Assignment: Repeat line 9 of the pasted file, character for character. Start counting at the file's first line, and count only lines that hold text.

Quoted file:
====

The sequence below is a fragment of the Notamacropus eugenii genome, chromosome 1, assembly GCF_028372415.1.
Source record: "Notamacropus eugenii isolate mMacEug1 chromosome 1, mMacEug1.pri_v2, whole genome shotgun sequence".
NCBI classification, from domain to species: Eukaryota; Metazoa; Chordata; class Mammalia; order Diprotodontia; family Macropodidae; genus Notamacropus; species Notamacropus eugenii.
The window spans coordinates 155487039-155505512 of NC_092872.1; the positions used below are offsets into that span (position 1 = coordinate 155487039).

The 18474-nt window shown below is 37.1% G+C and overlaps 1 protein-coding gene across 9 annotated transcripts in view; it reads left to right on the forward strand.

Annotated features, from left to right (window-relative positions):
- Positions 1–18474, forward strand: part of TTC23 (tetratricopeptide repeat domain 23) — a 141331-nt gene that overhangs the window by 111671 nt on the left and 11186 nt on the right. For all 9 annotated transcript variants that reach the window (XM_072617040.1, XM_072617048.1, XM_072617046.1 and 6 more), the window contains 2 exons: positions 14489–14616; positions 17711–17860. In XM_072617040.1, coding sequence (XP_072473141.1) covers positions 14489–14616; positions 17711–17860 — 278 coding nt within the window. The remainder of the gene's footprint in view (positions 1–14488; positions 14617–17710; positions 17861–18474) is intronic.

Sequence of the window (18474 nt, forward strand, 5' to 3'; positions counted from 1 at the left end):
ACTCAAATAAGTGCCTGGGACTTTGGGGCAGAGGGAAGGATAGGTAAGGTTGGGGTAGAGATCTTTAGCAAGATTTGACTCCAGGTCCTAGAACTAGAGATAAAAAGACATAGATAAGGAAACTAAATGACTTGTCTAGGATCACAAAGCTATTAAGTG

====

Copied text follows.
ACTCAAATAAGTGCCTGGGACTTTGGGGCAGAGGGAAGGATAGGTAAGGTTGGGGTAGAGATCTTTAGCAAGATTTGACTCCAGGTCCTAGAACTAGAGATAAAAAGACATAGATAAGGAAACTAAATGACTTGTCTAGGATCACAAAGCTATTAAGTG